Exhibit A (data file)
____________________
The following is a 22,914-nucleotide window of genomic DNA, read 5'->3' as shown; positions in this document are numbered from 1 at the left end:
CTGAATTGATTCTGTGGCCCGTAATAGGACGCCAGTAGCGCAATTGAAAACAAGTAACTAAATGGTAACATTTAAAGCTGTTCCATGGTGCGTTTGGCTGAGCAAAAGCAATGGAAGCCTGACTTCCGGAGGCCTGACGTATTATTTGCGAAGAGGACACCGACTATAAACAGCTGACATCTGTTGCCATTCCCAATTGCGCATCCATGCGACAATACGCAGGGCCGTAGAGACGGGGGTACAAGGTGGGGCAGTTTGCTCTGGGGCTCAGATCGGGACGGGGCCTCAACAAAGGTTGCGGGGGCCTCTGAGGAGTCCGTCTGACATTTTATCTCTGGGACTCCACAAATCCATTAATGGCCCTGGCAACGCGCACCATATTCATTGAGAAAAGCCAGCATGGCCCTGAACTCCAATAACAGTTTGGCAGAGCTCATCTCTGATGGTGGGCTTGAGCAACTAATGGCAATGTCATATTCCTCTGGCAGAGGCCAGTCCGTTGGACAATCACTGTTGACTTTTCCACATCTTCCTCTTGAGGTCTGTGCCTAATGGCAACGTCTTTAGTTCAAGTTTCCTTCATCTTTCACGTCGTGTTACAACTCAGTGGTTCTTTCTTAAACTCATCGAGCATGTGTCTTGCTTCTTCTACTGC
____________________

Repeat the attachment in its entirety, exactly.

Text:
The following is a 22,914-nucleotide window of genomic DNA, read 5'->3' as shown; positions in this document are numbered from 1 at the left end:
CTGAATTGATTCTGTGGCCCGTAATAGGACGCCAGTAGCGCAATTGAAAACAAGTAACTAAATGGTAACATTTAAAGCTGTTCCATGGTGCGTTTGGCTGAGCAAAAGCAATGGAAGCCTGACTTCCGGAGGCCTGACGTATTATTTGCGAAGAGGACACCGACTATAAACAGCTGACATCTGTTGCCATTCCCAATTGCGCATCCATGCGACAATACGCAGGGCCGTAGAGACGGGGGTACAAGGTGGGGCAGTTTGCTCTGGGGCTCAGATCGGGACGGGGCCTCAACAAAGGTTGCGGGGGCCTCTGAGGAGTCCGTCTGACATTTTATCTCTGGGACTCCACAAATCCATTAATGGCCCTGGCAACGCGCACCATATTCATTGAGAAAAGCCAGCATGGCCCTGAACTCCAATAACAGTTTGGCAGAGCTCATCTCTGATGGTGGGCTTGAGCAACTAATGGCAATGTCATATTCCTCTGGCAGAGGCCAGTCCGTTGGACAATCACTGTTGACTTTTCCACATCTTCCTCTTGAGGTCTGTGCCTAATGGCAACGTCTTTAGTTCAAGTTTCCTTCATCTTTCACGTCGTGTTACAACTCAGTGGTTCTTTCTTAAACTCATCGAGCATGTGTCTTGCTTCTTCTACTGC